Are You Hypersensitive to Disrespectful Behaviour at Work? Find Out Why Here!

One of my favorite things to do with my (much) better half during the holiday season is to watch a few movies.
We have a series of movies that never fail to lift us up and make us smile and laugh (some of them are probably your favorites too, I suspect), but we also try to watch a couple of smaller off-beat movies (not necessarily seasonal) that we just haven’t gotten around to seeing yet.
I highly recommend two that we recently watched during our break:
My wife’s choice was Hell or High Water, a brilliant Jeff Bridges movie from 2016.
Mine was Sing Street.

Before I discuss my reasoning behind sharing this with you (and yes, there is a reason!), let me give you a little summary of the movie.
Sing Street is about a boy growing up in Dublin during the 1980s who escapes his strained family life by starting a band to impress the mysterious girl he likes. It is a brilliant story.
I had a sense that I was going to love the movie just because it had a strong Duran Duran soundtrack behind it (that should tell you how old I am), but it impacted me initially for an entirely different and completely unexpected reason.
The main character transfers schools in Dublin at a very vulnerable time in his life and meets the school bully on his first day. Sound familiar? It did to me, unfortunately.
The adults running the school didn’t help his predicament at all, and in fact actually added to his woes. This was another painful familiarity to me, as this had been my experience during my high school years in the south of England.
Having previously attended a school in a different catchment area, I was new to the school and knew no-one when I turned up at the school gates that first day. I felt extremely alone and extremely vulnerable.
In my policing life, I heard that oftentimes if people ‘look like a victim, they will become a victim,’- an ugly form of self-fulfilling prophecy. It was certainly true in my case and in the case of the main character in Sing Street (initially).
As I watched the film’s main character deal with his bully, I couldn’t help but flashback to my own exposure to bullying. Needless to say, I entirely sympathized with him.
Watching this movie also made me ponder Christine Porath’s new book, Mastering Civility.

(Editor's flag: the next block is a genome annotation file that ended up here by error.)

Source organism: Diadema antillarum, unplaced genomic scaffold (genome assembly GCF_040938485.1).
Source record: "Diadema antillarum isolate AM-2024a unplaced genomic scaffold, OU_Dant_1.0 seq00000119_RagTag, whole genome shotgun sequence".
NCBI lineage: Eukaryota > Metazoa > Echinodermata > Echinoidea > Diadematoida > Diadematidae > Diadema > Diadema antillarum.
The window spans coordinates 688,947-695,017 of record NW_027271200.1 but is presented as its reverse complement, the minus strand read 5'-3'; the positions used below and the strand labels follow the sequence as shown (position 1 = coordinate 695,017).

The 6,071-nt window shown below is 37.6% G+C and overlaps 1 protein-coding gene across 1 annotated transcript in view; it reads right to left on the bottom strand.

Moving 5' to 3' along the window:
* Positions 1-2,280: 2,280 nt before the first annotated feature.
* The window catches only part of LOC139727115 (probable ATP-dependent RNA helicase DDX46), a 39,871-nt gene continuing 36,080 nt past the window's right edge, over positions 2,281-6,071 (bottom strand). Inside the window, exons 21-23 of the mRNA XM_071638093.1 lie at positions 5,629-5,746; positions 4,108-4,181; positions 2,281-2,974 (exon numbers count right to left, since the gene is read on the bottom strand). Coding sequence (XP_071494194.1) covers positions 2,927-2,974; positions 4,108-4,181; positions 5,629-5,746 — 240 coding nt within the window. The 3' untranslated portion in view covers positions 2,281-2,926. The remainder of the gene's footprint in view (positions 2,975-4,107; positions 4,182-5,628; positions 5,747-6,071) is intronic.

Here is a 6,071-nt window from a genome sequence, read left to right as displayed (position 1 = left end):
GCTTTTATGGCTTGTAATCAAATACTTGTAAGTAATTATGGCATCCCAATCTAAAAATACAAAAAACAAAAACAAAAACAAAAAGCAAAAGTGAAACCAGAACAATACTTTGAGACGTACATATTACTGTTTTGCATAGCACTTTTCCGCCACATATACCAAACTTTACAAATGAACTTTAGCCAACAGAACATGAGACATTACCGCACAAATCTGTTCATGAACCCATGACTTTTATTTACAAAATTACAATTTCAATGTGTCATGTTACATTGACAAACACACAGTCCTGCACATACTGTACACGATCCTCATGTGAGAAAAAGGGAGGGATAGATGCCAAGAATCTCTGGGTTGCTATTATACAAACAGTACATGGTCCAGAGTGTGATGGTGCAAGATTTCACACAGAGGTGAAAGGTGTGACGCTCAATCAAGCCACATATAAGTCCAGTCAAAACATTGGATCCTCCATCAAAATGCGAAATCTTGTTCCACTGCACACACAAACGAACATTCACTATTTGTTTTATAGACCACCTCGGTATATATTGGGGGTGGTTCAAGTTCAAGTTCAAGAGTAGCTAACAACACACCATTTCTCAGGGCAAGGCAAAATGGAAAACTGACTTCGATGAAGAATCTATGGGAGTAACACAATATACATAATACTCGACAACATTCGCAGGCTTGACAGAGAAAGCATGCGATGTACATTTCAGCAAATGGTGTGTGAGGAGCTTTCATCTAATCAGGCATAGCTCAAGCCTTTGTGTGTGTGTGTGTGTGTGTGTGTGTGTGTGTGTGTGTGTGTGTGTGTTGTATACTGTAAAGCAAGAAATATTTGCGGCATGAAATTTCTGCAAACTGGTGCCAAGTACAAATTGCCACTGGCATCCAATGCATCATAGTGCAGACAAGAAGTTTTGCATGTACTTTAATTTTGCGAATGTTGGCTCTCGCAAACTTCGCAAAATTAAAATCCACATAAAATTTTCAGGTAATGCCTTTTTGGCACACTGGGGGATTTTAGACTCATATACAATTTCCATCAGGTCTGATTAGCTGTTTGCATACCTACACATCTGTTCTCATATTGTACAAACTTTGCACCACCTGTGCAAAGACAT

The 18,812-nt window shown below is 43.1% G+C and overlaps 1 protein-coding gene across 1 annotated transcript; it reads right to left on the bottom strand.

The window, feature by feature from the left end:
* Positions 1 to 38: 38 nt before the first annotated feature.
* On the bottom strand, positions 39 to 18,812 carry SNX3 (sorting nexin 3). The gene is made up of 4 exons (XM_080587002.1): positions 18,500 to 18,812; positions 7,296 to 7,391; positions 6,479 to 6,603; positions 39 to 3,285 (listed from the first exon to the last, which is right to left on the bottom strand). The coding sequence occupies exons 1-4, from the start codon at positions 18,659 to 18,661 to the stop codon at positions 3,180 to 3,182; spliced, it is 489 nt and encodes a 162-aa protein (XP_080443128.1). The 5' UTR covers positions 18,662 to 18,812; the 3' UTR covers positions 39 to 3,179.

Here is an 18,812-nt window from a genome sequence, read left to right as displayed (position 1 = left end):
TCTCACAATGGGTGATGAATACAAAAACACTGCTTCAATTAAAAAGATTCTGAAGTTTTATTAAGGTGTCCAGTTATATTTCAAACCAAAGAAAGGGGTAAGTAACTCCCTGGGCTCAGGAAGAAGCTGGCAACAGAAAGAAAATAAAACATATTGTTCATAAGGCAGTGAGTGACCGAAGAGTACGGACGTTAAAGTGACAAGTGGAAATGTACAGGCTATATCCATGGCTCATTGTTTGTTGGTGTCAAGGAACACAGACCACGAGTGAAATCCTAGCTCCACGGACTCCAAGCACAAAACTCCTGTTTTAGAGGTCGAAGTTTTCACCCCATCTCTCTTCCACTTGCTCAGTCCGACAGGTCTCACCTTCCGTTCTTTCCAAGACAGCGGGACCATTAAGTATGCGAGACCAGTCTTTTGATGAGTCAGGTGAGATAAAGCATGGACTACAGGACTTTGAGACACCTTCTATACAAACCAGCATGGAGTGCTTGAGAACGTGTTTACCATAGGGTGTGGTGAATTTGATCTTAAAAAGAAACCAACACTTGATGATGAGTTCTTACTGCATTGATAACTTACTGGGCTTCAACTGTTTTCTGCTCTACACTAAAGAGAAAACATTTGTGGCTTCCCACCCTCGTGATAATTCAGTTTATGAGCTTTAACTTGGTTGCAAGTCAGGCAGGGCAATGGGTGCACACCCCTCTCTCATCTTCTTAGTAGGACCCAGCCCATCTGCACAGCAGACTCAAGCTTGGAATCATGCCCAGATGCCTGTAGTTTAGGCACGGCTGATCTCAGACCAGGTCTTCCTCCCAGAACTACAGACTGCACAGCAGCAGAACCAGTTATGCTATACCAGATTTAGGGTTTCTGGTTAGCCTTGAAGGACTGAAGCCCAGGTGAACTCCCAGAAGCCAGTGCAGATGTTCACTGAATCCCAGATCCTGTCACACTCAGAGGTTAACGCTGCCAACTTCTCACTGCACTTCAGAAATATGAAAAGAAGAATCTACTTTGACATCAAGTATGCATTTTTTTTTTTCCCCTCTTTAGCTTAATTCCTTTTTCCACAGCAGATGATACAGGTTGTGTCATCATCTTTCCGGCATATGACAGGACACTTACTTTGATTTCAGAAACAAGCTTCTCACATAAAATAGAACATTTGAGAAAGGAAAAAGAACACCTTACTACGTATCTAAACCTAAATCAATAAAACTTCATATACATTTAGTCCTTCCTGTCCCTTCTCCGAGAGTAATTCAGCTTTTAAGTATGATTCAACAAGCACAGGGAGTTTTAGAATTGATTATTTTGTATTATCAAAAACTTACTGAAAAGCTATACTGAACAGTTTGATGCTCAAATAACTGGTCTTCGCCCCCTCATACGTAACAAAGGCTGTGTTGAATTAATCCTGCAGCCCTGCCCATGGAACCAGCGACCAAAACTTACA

There is a section in which she refers to triggers that we all have, and how they can impact certain situations depending on the person.
So here is how this all relates to you and your workplace:

In an office setting, if someone has recently experienced rudeness, they will likely perceive it more greatly than a co-worker who hasn’t experienced any recently. They are tuned into incivility – not because they are ”sensitive people,” but because past experiences have primed them to pick up on incivility more acutely.

This explains why I am hyper-alert to all forms of incivility (including bullying).
Here are some key components I came up with of what actions characterize rudeness:

  • A person constantly interrupting others
  • Someone neglecting to say ‘please’ or ‘thank you’ (the two most important words in the English language)
  • A person texting during a meeting
  • Someone talking down about another person
  • A person failing to acknowledge the presence of another person
  • Someone using jargon which excludes another person from understanding
  • A person taking another person’s significant contribution for granted
  • Someone belittling another person’s efforts
  • A person showing up late without any explanation or sign of remorse
  • Someone belittling another person non-verbally
  • A person who retreats into e-gadgets constantly
  • Someone who is not civil in emails or other written communication
  • A person who is judgemental of another person who is different than they are
  • Someone who fails to express appreciation for others’ efforts.
  • I understand that no one is perfect.

However, this list of rude behaviour serves as a useful reminder of what not to do and to also reinforce that it doesn’t take much to be polite.
After all, since we are products of our environments, it’s possible that if we have been surrounded by role models who behave in a negative and rude manner, then our lens on what is ‘normal’ is likely to be skewed.
“Hurt people, hurt people” is another truism that plays out time and time again in the world of Respectful Workplaces. This is partly the reason why we now have legislation existing in many areas of the country that essentially says, “Get along with your colleagues at work.”
For me, as with the main character in Sing Street, things played out well in the end and, in fact, those events in the school yard (for both of us) were the catalyst for future success in our lives (of course, I would never wish for anyone to have to endure such treatment in order to be ‘successful’ in life, nor is it necessary in the first place).
Hopefully this post has come at a perfect time with the New Year having just begun.
Let us all take a closer look at our actions in hopes of a more pleasant work environment!
Sonar Leadership March 01, 2017


About the Author:

Phil Eastwood is a former London Bobby who brings a thirty-five year career in policing to his role as Senior Partner of Fiore Group Training, a recognized leader in training top North American organizations. Phil is lead author of workplace training courses in respectful workplace training, workplace violence employee training, and leadership training seminars.

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